- Spider Plant (Chlorophytum comosum) Spider plants just keep on giving. You almost never see a spider plant that doesn’t have babies attached. Often grown in hanging baskets, spider plants will get 2 to 2 1/2 feet wide and 2 to 3 feet long. Their roots tend to fill a pot, so repotting may be necessary every couple of years. When dangling babies start to form roots, they can be cut off and planted on their own. (USDA Zones 9 – 11)
African Violets — Growing Healthy Saintpaulia
Updated March 01, 2016.
African violets are one of the world’s most popular houseplants, and for good reason. These compact, low-growing plants flower several times a year, and they are available in a multitude of leaf forms and colors. Don’t be put off by their reputation for difficulty: providing you follow a few simple rules, African violets should thrive indoors. With a little experience, it’s possible to keep them in flower nearly all year round and grow them to the size of dinner plates.
Light: Bright, but not direct sunlight. They are commonly grown under fluorescent lights placed 12 to 15 inches above the leaves.
Water: Keep soil moist with warm water and strive for high humidity. Do not allow water to contact the leaves to prevent damage, other than light misting. Water from below, or push the water spout into the soil when watering. Don’t allow the plant to sit in water.
Temperature: Do not allow to fall below about 60ºF. They thrive at 70ºF.
Soil: A well-drained potting mix is essential. Poor drainage can cause root rot, in which the plant becomes waterlogged and its leaves begin to fall, so make sure that the plant is never allowed to be exposed to standing water for an extended period of time.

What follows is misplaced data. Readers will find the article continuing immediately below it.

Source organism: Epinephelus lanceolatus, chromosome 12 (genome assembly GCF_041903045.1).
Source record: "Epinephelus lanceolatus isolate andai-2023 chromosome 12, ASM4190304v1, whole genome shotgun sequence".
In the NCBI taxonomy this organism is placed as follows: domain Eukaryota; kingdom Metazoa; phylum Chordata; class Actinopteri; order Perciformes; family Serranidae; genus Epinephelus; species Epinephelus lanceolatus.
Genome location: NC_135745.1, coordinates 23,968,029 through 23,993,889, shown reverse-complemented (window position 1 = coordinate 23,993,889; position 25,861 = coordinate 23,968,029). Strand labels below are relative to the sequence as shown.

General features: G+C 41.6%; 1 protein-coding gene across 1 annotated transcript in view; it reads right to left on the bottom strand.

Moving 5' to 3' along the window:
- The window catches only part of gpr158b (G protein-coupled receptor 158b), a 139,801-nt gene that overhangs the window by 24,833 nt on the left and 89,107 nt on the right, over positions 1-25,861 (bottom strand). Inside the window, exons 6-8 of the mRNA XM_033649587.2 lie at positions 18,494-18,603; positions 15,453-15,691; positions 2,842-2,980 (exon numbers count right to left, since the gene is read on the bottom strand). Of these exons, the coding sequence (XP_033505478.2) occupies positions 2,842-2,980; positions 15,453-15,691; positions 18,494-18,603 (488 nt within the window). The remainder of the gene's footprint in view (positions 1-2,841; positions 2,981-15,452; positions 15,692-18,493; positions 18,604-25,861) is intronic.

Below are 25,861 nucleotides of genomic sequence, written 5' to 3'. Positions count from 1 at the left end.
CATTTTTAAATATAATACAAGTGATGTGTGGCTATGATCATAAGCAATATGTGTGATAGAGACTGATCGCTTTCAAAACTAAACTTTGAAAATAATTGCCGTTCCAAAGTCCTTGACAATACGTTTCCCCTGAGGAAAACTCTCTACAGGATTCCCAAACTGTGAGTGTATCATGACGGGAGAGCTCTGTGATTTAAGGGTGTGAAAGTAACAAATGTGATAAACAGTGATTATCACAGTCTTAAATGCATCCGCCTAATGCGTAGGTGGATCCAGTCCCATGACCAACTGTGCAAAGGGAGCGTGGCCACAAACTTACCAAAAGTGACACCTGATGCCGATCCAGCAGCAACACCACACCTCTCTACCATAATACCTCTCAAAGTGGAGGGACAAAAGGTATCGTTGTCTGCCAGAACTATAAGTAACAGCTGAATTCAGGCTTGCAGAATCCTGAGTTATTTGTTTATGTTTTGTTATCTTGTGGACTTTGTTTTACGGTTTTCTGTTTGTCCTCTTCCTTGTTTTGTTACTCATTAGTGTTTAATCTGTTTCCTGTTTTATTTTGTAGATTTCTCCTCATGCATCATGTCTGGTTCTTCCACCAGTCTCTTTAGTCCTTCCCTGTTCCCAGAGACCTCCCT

Fertilizer: Feed with a African violet fertilizer every other week.
African violets can be propagated from leaf cuttings or from offsets. Adult plants occasionally produce small plantlets or shoots from the side. Remove these and pot up independently. Removing them also encourages better blooms on the parent plant.
African violets do better when they are slightly underpotted. Repot only when necessary into a pot that is one size up. To repot these plants, simply grab the plant as a whole, lift it, and replace it into a larger container, making sure not to damage their root systems in the process. Common signs that a plant is stressed out and needs to be repotted include falling leaves and overcrowding, as well as roots that protrude from the surface of the soil. Keep an eye out and repot if you think it’ll help.
The original plants, the S. ionantha, were introduced in Germany in 1893. Two years later, the S. confusa were introduced. Since then, thousands of varieties have been produced. Today, African violets are available in single and double flowers, in all different colors, and with widely varied leaf shapes.
African violets will thrive in bright, warm and humid conditions. Keep water from touching their leaves or it will leave brown spots. Remove dead flowers and leaves as soon as you seen them to encourage a healthier plant. Regularly check the soil and plant to make sure there is no accumulation of dead leaves. This will encourage rot. Growing these houseplants is really a matter of balance; you have to make sure that the different factors that go into their cultivation all are weighted against each other. They should be kept in moist enough conditions that they don’t dry out, yet still exposed to a fresh breeze to avoid letting them get too stuffy, and exposed to sunlight without damaging their leaf tips. Don’t be discouraged if your African violets suffer some damage — it’s all part of the process.
- Streptocarpus—Growing Streptocarpus Indoors
- Gloxinia—Growing Senningia Hybrids Indoors
- Fairy Gardens You Can Make Yourself
- Goldfish Plants—How to Grow Columnea gloriosa Indoors
(to be continued)